“Did he go to Mexico to pick up some drugs?” a detective asks.
“No, he had my daughters with him, he took them to see my in-laws,” Rachel said.
In July 1992, Rachel then gave a sworn statement to police admitting her husband had been dealing drugs since at least 1989. According to the statement, Rachel said she started helping her husband sell drugs because “he got into debt with some people.” Rachel also told police at that time she and her husband were separated, but he would still come to her house on a regular basis.
In 1992, Rachel told police she was selling marijuana and cocaine to two men known as “Red” and “Squirt.” Court records indicate those are the nicknames for Marion Dudley and Arthur Brown, respectively.
Dudley, Brown and a third man, Antonia Dunson, were all convicted of the murders.
Dudley was given the death penalty and executed in 2006.
Dunson was sentenced to life in prison and Brown is awaiting execution.
Rachel identified Brown and Dudley as two of the men who attacked the family.
Prosecutors said Dunson received a life sentence because he was the getaway driver.
All three are from Tuscaloosa, Alabama and police said they fled the state following the murders.
“It was due to drugs, we hadn’t seen them for a while,” Rachel said during a recent interview with KPRC 2.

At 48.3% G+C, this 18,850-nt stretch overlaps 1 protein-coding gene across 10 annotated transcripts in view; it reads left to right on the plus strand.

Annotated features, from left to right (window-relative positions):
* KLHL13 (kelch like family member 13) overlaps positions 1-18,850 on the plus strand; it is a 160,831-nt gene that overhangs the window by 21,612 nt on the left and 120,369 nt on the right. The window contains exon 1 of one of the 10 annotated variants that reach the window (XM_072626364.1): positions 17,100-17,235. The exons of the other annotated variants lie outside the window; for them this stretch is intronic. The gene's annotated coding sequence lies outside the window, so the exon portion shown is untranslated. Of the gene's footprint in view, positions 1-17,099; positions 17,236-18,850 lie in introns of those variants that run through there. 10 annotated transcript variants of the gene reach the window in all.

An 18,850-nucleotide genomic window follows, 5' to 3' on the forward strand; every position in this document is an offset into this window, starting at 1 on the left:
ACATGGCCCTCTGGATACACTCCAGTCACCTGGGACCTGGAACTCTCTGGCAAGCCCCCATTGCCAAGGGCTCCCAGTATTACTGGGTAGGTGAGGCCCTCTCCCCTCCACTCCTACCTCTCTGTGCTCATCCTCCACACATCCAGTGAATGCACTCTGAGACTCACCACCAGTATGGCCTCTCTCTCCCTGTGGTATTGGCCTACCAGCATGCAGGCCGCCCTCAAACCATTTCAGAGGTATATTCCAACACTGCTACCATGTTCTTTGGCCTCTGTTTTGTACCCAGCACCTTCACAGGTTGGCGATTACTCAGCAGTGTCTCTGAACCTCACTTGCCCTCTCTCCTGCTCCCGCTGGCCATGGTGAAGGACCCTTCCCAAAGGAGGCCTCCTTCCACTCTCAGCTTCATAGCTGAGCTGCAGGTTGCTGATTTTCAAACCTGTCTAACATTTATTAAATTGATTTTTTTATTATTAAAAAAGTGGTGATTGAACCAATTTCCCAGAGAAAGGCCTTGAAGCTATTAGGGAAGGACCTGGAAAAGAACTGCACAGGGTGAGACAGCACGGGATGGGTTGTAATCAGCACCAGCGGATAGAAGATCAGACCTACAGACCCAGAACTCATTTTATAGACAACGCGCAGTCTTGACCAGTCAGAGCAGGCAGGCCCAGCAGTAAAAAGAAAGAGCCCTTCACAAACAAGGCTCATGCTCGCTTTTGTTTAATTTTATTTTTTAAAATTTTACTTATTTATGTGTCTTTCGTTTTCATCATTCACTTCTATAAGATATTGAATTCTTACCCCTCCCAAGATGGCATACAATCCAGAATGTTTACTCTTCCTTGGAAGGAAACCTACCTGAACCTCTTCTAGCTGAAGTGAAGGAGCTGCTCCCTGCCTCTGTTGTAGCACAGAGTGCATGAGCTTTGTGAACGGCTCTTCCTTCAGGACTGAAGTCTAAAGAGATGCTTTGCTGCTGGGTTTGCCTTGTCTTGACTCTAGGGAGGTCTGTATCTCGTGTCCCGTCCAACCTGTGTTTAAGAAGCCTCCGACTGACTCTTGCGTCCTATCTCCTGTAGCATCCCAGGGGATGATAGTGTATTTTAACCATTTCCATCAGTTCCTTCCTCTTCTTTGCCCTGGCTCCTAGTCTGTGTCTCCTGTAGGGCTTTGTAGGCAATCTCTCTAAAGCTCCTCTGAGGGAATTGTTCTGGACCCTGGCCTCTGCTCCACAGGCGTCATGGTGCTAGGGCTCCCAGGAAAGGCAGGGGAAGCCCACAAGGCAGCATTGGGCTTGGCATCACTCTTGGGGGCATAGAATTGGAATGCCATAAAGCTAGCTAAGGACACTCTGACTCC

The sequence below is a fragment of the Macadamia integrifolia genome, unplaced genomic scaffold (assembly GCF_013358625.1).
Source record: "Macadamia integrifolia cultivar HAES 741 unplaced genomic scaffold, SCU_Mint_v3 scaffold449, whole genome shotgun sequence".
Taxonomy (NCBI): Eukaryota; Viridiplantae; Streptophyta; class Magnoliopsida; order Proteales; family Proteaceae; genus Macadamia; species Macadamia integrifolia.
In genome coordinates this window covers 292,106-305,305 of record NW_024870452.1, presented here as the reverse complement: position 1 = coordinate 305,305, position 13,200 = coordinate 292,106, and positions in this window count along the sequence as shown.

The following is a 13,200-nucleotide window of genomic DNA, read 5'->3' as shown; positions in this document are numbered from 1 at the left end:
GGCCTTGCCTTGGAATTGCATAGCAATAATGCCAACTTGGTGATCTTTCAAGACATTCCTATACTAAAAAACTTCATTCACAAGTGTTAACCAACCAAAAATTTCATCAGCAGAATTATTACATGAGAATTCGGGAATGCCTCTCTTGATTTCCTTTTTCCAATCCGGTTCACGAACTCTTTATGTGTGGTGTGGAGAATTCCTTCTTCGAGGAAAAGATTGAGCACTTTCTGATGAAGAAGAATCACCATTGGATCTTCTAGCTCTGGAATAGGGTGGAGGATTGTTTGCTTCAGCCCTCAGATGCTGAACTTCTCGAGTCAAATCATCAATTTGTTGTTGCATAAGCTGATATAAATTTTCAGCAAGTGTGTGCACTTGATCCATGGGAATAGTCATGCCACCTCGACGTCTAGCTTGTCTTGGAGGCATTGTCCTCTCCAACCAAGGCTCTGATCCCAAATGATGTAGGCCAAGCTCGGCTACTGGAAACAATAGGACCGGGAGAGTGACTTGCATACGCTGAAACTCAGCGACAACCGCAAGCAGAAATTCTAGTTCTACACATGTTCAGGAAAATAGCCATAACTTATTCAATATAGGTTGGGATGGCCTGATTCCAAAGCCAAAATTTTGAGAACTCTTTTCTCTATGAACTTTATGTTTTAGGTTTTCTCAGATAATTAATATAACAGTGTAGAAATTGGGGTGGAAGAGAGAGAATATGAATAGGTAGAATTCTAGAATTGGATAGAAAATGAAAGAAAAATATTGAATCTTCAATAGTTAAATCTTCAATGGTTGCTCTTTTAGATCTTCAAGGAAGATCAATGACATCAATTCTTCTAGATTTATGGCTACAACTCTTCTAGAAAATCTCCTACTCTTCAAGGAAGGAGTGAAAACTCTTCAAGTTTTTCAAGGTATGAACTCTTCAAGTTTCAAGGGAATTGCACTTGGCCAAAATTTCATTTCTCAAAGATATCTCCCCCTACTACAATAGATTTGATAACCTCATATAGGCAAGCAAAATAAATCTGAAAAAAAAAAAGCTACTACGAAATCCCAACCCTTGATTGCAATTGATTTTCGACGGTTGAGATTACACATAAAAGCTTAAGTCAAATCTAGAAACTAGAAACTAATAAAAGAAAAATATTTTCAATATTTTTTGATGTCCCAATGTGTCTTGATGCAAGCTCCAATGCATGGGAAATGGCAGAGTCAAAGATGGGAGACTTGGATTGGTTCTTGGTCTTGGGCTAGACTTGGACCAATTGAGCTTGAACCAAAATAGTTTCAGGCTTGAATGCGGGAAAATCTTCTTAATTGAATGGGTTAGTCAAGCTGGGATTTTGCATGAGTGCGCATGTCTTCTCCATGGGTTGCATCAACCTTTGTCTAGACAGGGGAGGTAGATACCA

“Had they bought from you before?” asked KPRC 2 Investigator Robert Arnold.
“Yeah, they had bought before,” she said.
“So did he owe them money, or did he owe them a product?” asked Arnold.
“Nope, he went to go get the product that they wanted,” Rachel said. “There’s no doubt in my mind they were there, they were there. They were the ones that did this to my family and myself.”
Brown launched multiple appeals over the years. Testimony from a firearms examiner positively linking two weapons found with Brown to the murders was later determined to be “false or misleading,” according to appellate court documents. However, Brown failed to win a retrial. A split decision by justices with the Texas Court of Criminal Appeals ruled that while the firearms evidence did not link Brown as the shooter, he was still identified by eyewitnesses as being present during the murders and therefore culpable through the “law of parties.”